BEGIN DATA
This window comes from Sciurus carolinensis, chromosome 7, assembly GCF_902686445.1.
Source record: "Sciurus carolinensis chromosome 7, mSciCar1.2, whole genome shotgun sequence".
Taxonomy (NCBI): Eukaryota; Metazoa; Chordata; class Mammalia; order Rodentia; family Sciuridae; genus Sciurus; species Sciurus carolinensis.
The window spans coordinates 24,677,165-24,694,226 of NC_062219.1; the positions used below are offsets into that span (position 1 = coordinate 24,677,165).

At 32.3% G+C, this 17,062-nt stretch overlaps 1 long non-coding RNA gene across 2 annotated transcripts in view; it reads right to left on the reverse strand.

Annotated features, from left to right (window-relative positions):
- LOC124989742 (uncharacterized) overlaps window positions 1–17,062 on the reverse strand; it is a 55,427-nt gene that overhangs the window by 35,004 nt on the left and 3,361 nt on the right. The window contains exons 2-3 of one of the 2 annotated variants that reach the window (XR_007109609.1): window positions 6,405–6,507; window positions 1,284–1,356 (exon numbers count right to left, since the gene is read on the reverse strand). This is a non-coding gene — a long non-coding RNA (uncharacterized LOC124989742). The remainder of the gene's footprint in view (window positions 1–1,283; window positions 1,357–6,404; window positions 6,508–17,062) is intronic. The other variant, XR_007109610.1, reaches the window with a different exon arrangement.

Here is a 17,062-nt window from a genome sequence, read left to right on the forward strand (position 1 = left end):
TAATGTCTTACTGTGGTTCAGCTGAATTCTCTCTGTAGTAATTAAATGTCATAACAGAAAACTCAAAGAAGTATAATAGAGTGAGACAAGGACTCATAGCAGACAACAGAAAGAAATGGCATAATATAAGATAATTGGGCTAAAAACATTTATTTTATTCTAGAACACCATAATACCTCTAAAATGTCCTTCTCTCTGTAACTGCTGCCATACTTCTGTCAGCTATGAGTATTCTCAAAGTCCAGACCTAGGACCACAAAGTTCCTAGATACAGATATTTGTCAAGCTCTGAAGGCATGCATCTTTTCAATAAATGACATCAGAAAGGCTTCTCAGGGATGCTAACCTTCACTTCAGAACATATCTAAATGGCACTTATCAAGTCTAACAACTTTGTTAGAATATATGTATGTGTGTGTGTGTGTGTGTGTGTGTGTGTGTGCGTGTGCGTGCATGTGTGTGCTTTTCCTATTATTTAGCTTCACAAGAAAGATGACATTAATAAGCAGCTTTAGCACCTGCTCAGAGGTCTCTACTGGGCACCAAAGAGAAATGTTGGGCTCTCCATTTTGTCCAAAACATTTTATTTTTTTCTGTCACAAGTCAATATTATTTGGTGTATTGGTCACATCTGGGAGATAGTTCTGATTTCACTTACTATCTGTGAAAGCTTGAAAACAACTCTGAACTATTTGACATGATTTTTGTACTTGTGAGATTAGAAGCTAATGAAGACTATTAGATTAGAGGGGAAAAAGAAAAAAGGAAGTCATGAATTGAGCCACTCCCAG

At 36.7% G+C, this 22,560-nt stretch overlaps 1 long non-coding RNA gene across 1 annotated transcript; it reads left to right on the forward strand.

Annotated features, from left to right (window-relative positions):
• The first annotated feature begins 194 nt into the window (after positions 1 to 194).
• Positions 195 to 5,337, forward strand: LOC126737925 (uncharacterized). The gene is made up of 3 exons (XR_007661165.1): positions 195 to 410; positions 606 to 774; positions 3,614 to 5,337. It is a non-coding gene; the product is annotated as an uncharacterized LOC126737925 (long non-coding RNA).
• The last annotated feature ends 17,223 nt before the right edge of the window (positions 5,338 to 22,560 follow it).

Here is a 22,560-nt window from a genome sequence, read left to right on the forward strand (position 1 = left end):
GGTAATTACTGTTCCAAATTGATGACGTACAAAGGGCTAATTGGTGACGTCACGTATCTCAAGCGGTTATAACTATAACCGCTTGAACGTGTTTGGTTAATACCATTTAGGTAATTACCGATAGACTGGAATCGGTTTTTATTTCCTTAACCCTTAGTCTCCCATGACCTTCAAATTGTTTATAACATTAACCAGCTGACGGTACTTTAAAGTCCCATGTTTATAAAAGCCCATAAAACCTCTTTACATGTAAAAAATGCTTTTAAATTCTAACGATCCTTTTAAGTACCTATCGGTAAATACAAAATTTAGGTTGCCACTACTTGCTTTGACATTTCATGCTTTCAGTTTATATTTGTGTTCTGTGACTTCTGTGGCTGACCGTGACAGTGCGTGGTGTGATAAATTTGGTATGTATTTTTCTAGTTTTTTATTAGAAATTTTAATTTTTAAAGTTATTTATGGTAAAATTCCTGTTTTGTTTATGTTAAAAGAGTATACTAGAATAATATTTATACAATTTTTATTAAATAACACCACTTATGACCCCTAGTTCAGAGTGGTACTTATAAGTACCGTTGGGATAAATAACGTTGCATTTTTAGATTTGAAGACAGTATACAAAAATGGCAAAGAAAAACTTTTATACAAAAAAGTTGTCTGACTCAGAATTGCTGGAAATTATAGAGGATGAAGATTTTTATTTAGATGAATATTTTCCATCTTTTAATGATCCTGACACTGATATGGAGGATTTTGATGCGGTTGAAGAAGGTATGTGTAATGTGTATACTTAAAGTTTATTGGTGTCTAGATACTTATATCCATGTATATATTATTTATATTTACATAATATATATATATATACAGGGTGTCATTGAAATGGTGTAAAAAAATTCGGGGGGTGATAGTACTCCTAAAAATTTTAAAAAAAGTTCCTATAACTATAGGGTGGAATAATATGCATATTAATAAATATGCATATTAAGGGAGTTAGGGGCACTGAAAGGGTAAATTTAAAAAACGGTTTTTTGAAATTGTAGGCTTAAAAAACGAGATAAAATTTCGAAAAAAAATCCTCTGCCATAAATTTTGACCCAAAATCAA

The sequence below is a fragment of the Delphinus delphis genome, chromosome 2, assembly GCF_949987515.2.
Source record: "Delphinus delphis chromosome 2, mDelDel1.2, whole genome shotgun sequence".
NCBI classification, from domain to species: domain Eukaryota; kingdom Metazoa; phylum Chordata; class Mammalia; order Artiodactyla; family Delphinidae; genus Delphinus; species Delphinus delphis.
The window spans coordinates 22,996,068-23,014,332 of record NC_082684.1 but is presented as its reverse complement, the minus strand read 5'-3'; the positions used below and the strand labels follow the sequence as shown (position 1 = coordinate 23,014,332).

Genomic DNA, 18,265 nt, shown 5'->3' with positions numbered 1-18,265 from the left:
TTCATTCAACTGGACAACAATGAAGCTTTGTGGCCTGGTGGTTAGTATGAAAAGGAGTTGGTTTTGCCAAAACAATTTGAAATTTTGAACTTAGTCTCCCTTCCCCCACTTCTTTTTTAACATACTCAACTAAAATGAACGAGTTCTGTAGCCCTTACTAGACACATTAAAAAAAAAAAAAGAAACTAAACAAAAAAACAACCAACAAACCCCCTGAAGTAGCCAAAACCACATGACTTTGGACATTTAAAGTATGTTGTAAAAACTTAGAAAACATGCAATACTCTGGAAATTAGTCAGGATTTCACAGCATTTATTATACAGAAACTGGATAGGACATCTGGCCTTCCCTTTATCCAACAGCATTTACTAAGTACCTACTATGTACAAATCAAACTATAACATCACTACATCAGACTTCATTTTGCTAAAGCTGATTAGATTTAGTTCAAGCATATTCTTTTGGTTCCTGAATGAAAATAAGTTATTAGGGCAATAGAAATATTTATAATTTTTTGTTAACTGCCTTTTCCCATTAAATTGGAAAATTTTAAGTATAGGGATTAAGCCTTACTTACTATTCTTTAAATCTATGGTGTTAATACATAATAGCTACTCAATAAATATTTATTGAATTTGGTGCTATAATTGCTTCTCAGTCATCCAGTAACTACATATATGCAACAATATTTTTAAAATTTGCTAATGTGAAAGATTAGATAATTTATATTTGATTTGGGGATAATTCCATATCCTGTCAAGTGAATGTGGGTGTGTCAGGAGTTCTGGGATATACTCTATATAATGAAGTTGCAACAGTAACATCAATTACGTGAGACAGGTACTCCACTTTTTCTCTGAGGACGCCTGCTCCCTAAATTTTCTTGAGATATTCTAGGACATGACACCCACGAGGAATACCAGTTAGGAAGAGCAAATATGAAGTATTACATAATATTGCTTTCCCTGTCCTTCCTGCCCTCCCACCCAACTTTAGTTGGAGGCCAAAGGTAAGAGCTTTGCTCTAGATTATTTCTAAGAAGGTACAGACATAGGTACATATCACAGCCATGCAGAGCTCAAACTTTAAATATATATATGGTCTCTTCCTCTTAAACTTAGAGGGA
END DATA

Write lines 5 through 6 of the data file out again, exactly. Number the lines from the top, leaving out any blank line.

At 32.3% G+C, this 17,062-nt stretch overlaps 1 long non-coding RNA gene across 2 annotated transcripts in view; it reads right to left on the reverse strand.

Annotated features, from left to right (window-relative positions):